Special to the Trice Edney News Wire from Global Information Network
(TriceEdneyWire.com) — Not long after a three-year-old Syrian refugee child was found on a Turkish beach, the president of the European Commission declared belatedly: “We can build walls; we can build fences. But if it were you, your child… there is no price you would not pay, there is no wall you would not climb.”
Europe has now agreed to settle thousands of migrants fleeing war and terrorist attacks, but few believe the European Union has changed its long-term strategy to keep refugees out. In fact, plans are reportedly underway to process refugees offshore in a temporary migration center in the center-west African nation of Niger.
If the center, built to hold Africans seeking humanitarian visas in Europe, succeeds, more centers will be built in the Middle East and the Maghreb.
Around 90 percent of all West African migrants, roughly 100,000 people each year, pass through Niger on their way to Europe.
The center will be located in the Nigerien city of Agadez and run by the International Organization for Migration. Refugees would register and be profiled. Those who are refused EU entry will be helped to return to their country of origin if so desired.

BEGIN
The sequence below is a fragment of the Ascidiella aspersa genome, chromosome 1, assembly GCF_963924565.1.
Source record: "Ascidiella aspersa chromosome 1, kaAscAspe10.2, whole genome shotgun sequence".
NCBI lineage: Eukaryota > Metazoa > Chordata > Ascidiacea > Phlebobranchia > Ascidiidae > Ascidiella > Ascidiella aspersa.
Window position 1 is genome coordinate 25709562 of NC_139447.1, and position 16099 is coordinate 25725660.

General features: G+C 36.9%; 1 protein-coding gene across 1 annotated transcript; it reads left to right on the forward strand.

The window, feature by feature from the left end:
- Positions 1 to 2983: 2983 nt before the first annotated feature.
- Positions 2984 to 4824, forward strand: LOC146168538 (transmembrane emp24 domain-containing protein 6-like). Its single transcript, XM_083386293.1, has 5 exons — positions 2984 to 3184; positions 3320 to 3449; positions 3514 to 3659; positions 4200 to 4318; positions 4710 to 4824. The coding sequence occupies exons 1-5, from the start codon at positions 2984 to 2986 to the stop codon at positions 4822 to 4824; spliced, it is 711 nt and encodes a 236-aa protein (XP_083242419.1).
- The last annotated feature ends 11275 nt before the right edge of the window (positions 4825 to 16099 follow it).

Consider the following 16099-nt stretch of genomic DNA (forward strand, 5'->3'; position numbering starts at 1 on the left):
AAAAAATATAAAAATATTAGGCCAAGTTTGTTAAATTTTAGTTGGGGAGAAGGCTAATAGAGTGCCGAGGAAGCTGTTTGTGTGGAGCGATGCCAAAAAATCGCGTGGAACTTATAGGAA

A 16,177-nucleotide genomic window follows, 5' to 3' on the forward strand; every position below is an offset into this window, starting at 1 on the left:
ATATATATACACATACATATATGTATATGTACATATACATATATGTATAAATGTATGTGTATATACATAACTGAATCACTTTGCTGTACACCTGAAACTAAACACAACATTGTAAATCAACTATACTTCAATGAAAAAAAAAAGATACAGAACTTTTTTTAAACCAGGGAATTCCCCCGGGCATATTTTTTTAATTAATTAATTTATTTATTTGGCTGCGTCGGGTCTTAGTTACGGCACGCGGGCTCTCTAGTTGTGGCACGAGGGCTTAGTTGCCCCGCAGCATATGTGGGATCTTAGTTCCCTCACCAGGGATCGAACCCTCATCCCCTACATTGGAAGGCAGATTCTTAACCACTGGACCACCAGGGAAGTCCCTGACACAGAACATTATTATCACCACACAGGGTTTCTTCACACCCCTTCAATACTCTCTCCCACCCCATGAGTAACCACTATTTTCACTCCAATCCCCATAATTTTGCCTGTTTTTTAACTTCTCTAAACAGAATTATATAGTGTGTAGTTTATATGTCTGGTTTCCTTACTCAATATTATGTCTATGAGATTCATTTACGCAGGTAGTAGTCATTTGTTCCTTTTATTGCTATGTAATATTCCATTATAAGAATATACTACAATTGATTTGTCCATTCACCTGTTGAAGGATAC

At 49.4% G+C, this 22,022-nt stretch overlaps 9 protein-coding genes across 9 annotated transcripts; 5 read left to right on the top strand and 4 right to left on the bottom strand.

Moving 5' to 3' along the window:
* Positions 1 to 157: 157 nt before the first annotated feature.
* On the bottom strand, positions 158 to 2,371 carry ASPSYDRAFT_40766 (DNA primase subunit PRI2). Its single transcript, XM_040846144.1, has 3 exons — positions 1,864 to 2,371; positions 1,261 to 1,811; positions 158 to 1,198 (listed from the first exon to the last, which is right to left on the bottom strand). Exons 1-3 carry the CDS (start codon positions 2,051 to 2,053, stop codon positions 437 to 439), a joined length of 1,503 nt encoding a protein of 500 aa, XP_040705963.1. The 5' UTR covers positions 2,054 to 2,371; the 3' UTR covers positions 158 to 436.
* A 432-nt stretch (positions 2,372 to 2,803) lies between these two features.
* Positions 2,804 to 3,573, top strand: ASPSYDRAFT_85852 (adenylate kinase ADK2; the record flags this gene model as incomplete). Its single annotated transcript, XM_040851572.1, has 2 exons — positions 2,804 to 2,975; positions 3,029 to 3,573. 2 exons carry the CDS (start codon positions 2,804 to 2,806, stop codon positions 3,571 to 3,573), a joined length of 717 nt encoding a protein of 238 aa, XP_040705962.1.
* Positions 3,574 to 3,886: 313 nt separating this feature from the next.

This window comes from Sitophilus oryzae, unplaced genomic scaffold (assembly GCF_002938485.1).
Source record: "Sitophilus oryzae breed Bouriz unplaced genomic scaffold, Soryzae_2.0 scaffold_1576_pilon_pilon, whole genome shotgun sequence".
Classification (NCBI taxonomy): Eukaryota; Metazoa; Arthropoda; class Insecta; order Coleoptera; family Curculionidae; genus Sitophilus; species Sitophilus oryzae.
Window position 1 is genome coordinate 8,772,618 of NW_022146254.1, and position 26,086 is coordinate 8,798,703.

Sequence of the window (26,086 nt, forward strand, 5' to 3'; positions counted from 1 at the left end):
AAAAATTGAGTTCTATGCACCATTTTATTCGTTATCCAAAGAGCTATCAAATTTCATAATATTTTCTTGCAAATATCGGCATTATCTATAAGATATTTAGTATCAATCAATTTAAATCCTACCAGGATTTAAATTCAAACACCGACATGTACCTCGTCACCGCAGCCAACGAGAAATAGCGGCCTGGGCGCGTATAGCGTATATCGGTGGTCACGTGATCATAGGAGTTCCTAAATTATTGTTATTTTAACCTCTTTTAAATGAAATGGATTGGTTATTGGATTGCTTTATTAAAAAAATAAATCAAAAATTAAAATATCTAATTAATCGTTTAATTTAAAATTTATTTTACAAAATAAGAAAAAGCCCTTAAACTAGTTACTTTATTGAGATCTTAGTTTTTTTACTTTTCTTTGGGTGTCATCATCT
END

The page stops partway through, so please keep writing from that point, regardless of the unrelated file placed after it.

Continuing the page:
In a recent Foreign Policy magazine article, the idea of using Agadez as a safe haven seemed questionable at best. Assistant professor of African Studies at the University of Florida, Sebastian Elischer, wrote: “Known as a hub for human and drug traffickers, weapons dealers, Tuareg rebels, Boko Haram fighters, among others, it hardly seems a suitable refuge for anyone. In fact, the Nigerien government has banned foreign citizens from entering all of northern Niger unless they are accompanied by a Nigerien military escort. Western embassies regularly advise their own citizens not to travel to Agadez and its surrounding areas. The EU has yet to explain why it thinks that an area like this is an appropriate place for offshore refugees to seek out.”
Under international law, a country cannot return migrants within their borders to a place where they might face persecution, torture, death, or irreparable harm. Some have asked whether the center in Niger can even meet that standard.
Finally, offshore processing has been a humanitarian disaster for the U.S. and Australia, given the examples of Guantánamo Bay and Papua, New Guinea. Human rights organizations have condemned both nations for the harsh and humiliating conditions prevalent in their centers. Both facilities experienced riots and hunger strikes over abusive treatment after detainees were refused adequate legal and medical assistance. Australian and American facilities are run by private companies, which focus on making profits and operate without accountability.
“Perhaps that is why the EU chose a Nigerien site, where any emerging crises will remain well out of sight and thus, out of mind,” Elischer suggested. “An unfolding humanitarian crisis in Niger’s far-flung north will not provoke the same indignation as dead bodies on the shores of Italy and Greece. Donor-dependent Niamey will not ask too many critical questions or worry too much about whether the center meets international legal standards.”
African countries with the highest number of refugees include Gambia, Senegal, Eritrea, Somalia, Nigeria and Mali.